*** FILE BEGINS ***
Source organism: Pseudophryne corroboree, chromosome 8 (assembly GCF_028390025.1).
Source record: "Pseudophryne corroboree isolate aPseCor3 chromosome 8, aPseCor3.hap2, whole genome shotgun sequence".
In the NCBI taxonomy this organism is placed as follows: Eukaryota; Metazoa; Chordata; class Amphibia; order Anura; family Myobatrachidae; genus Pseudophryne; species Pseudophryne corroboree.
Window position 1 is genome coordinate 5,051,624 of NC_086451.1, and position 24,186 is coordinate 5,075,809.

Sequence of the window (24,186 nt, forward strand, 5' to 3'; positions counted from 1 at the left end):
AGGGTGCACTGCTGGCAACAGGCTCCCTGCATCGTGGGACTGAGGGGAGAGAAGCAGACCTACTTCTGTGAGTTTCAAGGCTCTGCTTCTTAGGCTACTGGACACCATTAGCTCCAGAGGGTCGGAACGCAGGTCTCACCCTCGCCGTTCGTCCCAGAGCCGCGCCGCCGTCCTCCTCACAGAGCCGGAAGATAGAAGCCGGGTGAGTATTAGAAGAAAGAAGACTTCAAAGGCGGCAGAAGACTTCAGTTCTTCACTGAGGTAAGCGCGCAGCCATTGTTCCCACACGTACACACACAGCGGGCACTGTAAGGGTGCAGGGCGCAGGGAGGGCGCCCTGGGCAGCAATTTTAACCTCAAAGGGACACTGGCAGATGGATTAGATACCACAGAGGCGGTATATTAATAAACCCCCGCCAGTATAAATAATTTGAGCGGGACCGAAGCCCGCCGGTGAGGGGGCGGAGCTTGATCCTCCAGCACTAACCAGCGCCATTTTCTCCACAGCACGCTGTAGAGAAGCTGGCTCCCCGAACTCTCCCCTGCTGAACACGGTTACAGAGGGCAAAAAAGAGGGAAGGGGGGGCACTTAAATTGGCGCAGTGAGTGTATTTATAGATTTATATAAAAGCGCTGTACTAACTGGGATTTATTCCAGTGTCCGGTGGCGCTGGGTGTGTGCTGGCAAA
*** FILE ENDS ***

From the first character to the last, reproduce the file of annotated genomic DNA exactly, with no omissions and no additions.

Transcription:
Source organism: Pseudophryne corroboree, chromosome 8 (assembly GCF_028390025.1).
Source record: "Pseudophryne corroboree isolate aPseCor3 chromosome 8, aPseCor3.hap2, whole genome shotgun sequence".
In the NCBI taxonomy this organism is placed as follows: Eukaryota; Metazoa; Chordata; class Amphibia; order Anura; family Myobatrachidae; genus Pseudophryne; species Pseudophryne corroboree.
Window position 1 is genome coordinate 5,051,624 of NC_086451.1, and position 24,186 is coordinate 5,075,809.

Sequence of the window (24,186 nt, forward strand, 5' to 3'; positions counted from 1 at the left end):
AGGGTGCACTGCTGGCAACAGGCTCCCTGCATCGTGGGACTGAGGGGAGAGAAGCAGACCTACTTCTGTGAGTTTCAAGGCTCTGCTTCTTAGGCTACTGGACACCATTAGCTCCAGAGGGTCGGAACGCAGGTCTCACCCTCGCCGTTCGTCCCAGAGCCGCGCCGCCGTCCTCCTCACAGAGCCGGAAGATAGAAGCCGGGTGAGTATTAGAAGAAAGAAGACTTCAAAGGCGGCAGAAGACTTCAGTTCTTCACTGAGGTAAGCGCGCAGCCATTGTTCCCACACGTACACACACAGCGGGCACTGTAAGGGTGCAGGGCGCAGGGAGGGCGCCCTGGGCAGCAATTTTAACCTCAAAGGGACACTGGCAGATGGATTAGATACCACAGAGGCGGTATATTAATAAACCCCCGCCAGTATAAATAATTTGAGCGGGACCGAAGCCCGCCGGTGAGGGGGCGGAGCTTGATCCTCCAGCACTAACCAGCGCCATTTTCTCCACAGCACGCTGTAGAGAAGCTGGCTCCCCGAACTCTCCCCTGCTGAACACGGTTACAGAGGGCAAAAAAGAGGGAAGGGGGGGCACTTAAATTGGCGCAGTGAGTGTATTTATAGATTTATATAAAAGCGCTGTACTAACTGGGATTTATTCCAGTGTCCGGTGGCGCTGGGTGTGTGCTGGCAAA